When it comes to your website and blog, you can see results within weeks.If you have enough resources on your site, you will begin to dominate in the search results and become a recommended link from other sites. The more resources you have, typically the quicker your ascent to the all important first page of search results.
Why should I do this now?
If you don’t start now, your competitors will and they will be ahead of the game. There is a definite learning curve to building a correct site, blog, social media, SEO, and PPC campaign.
How to Approach Content Strategy
Now that you understand the basics of what content marketing is and how to approach it, let’s get into the next step: actually building your content strategy.
In our experience, we have learned that successful content marketing requires strategy, foresight, and organization.
If you do not have a content plan in place to publish regularly, then your site will become stagnant, especially when compared to the top firms in your field. This means that you are figuring out what content to create/reuse, how and when you will be publishing, who your audience is, and what your objectives are.
Importantly, you need evergreen content. Evergreen content is content that can be reused and does not expire. As mentioned earlier, your strategy should be to focus on your key practice area and become the resource on the topic. Evergreen content examples can be:
- Articles that Provide Direction – Create “How To” articles that are maintained and don’t grow old (Ex: How to file/respond to patent claims)
- Studies – Studies on specific areas of law or changes in the law (e.g.: Timeline of changes to a specific law or case history).
- Lists – Resource lists for a particular practice area (ex: In-depth list of all product recalls)
- Tools – Utilize tools or calculators for specific practice areas (e.g.: Child Support Calculator)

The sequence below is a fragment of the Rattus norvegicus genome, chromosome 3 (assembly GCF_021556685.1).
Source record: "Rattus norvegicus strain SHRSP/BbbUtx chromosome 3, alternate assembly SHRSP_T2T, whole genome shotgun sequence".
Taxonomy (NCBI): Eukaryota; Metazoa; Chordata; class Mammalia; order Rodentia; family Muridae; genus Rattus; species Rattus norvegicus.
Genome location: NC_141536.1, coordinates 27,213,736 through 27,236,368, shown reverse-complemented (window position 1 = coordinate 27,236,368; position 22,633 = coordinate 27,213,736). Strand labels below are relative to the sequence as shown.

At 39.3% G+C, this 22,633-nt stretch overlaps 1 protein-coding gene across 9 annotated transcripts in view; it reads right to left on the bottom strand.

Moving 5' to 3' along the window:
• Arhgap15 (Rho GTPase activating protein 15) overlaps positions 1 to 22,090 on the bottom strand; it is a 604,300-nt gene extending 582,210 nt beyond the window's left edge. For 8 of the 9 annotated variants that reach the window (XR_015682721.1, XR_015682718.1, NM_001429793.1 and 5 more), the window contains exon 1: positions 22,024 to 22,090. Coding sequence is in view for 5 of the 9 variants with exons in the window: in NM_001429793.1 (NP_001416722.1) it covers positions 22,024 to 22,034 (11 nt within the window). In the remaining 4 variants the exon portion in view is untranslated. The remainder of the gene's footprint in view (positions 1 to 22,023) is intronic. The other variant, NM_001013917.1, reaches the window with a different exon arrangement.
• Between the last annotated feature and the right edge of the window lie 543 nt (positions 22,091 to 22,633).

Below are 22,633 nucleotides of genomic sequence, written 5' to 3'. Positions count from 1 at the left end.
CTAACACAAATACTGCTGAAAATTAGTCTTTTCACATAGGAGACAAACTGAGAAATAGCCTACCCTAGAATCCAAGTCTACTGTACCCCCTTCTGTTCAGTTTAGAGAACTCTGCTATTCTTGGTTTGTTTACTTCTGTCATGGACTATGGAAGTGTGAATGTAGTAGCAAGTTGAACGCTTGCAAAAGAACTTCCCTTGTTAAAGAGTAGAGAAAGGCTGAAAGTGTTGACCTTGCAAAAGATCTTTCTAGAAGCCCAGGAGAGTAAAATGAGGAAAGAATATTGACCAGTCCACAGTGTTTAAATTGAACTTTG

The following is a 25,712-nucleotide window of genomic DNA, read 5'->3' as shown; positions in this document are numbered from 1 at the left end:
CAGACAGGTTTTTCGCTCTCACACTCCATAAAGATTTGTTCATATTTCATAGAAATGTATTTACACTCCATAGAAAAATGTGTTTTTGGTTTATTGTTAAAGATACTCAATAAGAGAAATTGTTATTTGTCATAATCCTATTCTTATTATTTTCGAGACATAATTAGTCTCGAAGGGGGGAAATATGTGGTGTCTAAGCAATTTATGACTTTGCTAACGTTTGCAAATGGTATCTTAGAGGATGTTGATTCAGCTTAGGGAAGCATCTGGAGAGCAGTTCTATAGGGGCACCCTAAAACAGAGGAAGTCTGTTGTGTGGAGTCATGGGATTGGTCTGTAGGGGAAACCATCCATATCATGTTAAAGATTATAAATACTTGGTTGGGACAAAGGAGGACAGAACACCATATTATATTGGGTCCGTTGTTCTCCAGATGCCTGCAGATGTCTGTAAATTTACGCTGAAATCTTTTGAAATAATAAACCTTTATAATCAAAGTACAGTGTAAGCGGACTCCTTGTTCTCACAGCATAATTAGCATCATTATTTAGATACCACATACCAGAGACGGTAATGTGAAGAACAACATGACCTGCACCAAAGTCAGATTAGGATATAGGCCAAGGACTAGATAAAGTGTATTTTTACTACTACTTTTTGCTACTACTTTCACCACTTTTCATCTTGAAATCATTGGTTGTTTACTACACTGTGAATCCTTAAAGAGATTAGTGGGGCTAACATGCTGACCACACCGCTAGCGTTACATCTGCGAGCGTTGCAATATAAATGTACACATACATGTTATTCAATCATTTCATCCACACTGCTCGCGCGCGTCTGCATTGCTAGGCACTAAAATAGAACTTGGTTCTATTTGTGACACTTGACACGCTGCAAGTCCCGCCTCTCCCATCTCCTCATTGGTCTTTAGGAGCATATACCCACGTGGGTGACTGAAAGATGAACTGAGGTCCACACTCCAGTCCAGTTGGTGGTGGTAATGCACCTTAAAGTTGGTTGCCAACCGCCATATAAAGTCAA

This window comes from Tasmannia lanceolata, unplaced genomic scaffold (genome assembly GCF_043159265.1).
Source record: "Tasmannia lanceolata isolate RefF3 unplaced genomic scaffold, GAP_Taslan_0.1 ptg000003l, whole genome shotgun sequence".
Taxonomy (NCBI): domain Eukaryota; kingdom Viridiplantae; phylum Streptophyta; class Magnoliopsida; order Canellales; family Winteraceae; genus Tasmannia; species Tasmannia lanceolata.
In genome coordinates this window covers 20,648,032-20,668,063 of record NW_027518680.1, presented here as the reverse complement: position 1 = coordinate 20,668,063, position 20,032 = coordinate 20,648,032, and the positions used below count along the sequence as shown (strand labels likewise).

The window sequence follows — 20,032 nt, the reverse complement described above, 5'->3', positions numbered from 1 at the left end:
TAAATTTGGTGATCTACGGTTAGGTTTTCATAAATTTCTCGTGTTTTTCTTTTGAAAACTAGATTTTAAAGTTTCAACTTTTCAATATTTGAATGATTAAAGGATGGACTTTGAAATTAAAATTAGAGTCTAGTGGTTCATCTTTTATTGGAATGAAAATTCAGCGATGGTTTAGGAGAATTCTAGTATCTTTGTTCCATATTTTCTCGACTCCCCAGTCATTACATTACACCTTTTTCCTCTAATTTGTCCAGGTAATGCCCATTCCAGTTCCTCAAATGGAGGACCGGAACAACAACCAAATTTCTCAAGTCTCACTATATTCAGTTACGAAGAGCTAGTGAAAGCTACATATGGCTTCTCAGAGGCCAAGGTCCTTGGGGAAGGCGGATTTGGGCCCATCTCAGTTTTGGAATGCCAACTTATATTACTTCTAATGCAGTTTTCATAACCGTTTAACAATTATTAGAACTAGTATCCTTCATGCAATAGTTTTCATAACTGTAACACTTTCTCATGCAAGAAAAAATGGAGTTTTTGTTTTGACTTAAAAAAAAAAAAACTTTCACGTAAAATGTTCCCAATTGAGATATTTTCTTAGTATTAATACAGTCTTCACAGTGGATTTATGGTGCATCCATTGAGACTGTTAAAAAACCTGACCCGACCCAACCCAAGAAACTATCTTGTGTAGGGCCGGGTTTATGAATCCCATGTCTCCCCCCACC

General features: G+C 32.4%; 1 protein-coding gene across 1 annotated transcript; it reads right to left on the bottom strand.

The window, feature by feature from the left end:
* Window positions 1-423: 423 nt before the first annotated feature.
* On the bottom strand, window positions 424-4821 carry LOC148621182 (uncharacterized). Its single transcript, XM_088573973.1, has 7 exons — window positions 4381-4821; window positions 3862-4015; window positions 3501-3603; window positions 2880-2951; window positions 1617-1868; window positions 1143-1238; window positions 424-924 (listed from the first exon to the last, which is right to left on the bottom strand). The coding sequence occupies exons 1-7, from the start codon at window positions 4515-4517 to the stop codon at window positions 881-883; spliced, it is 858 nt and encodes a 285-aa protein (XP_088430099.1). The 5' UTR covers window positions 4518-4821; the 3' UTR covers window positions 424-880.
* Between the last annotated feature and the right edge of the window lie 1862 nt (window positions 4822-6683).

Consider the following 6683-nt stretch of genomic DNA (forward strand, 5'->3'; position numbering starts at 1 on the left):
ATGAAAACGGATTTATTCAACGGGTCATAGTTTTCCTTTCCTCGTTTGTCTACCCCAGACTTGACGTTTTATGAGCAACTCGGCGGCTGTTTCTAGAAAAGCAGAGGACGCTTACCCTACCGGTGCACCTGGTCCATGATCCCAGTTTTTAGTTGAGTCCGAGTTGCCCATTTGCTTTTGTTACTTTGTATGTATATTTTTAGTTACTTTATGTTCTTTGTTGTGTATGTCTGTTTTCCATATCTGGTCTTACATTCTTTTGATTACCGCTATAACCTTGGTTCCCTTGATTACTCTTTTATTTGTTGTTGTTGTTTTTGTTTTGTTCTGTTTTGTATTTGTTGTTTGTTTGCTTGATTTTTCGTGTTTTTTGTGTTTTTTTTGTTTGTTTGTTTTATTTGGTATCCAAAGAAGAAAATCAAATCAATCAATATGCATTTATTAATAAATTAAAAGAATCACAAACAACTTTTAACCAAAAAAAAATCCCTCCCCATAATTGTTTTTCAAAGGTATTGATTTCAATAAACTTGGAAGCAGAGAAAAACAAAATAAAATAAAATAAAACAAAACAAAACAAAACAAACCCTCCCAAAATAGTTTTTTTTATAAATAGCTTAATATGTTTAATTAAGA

- Artwork – Try creating infographics and timelines of events
To help you ensure you have all the foundational content for successful online marketing, here’s a list of the content you should have for your website.
- Home Page Copy: At the very least, your home page should have the following content:
- Main Area
- Key Benefits
- Call to Action
- Imagery that ties into your tagline, headline or key benefits
- Content Area
- News / Blog
- Practice Areas
- Recent Cases
- Testimonials, if allowed
- Attorney List or Highlights
- Practice Content: You should be updating your practice areas regularly. Turn each practice area into a portal of information.
- Include links, resources, blog posts, announcements, etc.
- Blog: A regularly updated blog is one of the most important facets of your website. Regardless of the approach, have a way of publishing.
- Set up a Content Plan for regular blogging (daily, weekly, monthly).
- Set up your blog by Practice Group.
- Get social with your blog (more on social media below). Link up to a variety of blogs and follow them.
- Post regularly. Set defined times when you will write and cover big ideas and news.
- Note: The problem with traditional blogging is that good content gets buried. Sure, it can be found via search, but the casual browser of your site is not going to find the best pieces that you wrote several years ago. Instead, you need to curate your content.
- Your best content should always be available. Your best content should be curated into topics, categories and sections, with a plan for each client to easily digest.
- Main Area
- Press Releases
- Create interesting content and publish a regular newsletter to your clients and other attorneys. You would be surprised at how often they are forwarded if you provide good quality info.
- Syndicate your blog and web site content via RSS (Real Simple Syndication). This allows your content to be picked up in readers and even placed on other web sites with links back.
- Create separate PR releases for SEO, journalists, syndication, and for your content. Do it regularly each month on your most pressing topics.
- Firm Biographies
- Contact Info
- Practice Areas / Industries
- Key Awards
- Personality – something that makes your bio interesting
- About Us Pages
- Tell your story. Better yet, tell your benefits.
- Practice Pages / Industry Pages.
- Tie in your content to your attorneys, blogs, and other pages.
- Contact Info.
- Every Page should have your contact info.
Once you have your content, you’ll then want to think about how to optimize it for SEO. Understanding and implementing a solid SEO strategy is one of the most cost-effective ways to obtain new clients — typical SEO plans can get you ranked high in as little as 90 days. To help you get your SEO plan in place, here’s a checklist you can follow. (For more on SEO, see our how-to guide.)